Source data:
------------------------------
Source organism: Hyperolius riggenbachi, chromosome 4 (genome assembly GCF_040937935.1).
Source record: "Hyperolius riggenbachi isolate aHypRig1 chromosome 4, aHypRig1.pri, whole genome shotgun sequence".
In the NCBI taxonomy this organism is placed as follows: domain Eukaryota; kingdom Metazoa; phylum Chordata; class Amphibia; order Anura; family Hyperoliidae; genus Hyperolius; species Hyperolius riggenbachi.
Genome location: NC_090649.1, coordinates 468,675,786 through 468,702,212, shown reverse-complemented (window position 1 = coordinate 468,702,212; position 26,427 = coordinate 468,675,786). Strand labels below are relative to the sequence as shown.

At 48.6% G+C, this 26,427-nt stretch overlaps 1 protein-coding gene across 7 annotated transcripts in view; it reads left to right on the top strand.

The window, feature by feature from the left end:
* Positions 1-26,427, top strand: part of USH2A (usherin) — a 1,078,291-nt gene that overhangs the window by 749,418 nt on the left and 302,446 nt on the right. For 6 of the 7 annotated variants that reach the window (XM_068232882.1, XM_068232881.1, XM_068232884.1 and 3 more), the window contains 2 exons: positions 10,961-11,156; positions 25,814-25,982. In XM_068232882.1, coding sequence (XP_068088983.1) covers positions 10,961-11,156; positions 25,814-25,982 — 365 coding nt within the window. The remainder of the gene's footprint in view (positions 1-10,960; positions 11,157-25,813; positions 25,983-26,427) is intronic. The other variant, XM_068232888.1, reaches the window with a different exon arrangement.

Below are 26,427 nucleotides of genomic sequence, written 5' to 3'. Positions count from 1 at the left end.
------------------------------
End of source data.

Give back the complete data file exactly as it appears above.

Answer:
Source organism: Hyperolius riggenbachi, chromosome 4 (genome assembly GCF_040937935.1).
Source record: "Hyperolius riggenbachi isolate aHypRig1 chromosome 4, aHypRig1.pri, whole genome shotgun sequence".
In the NCBI taxonomy this organism is placed as follows: domain Eukaryota; kingdom Metazoa; phylum Chordata; class Amphibia; order Anura; family Hyperoliidae; genus Hyperolius; species Hyperolius riggenbachi.
Genome location: NC_090649.1, coordinates 468,675,786 through 468,702,212, shown reverse-complemented (window position 1 = coordinate 468,702,212; position 26,427 = coordinate 468,675,786). Strand labels below are relative to the sequence as shown.

At 48.6% G+C, this 26,427-nt stretch overlaps 1 protein-coding gene across 7 annotated transcripts in view; it reads left to right on the top strand.

The window, feature by feature from the left end:
* Positions 1-26,427, top strand: part of USH2A (usherin) — a 1,078,291-nt gene that overhangs the window by 749,418 nt on the left and 302,446 nt on the right. For 6 of the 7 annotated variants that reach the window (XM_068232882.1, XM_068232881.1, XM_068232884.1 and 3 more), the window contains 2 exons: positions 10,961-11,156; positions 25,814-25,982. In XM_068232882.1, coding sequence (XP_068088983.1) covers positions 10,961-11,156; positions 25,814-25,982 — 365 coding nt within the window. The remainder of the gene's footprint in view (positions 1-10,960; positions 11,157-25,813; positions 25,983-26,427) is intronic. The other variant, XM_068232888.1, reaches the window with a different exon arrangement.

Below are 26,427 nucleotides of genomic sequence, written 5' to 3'. Positions count from 1 at the left end.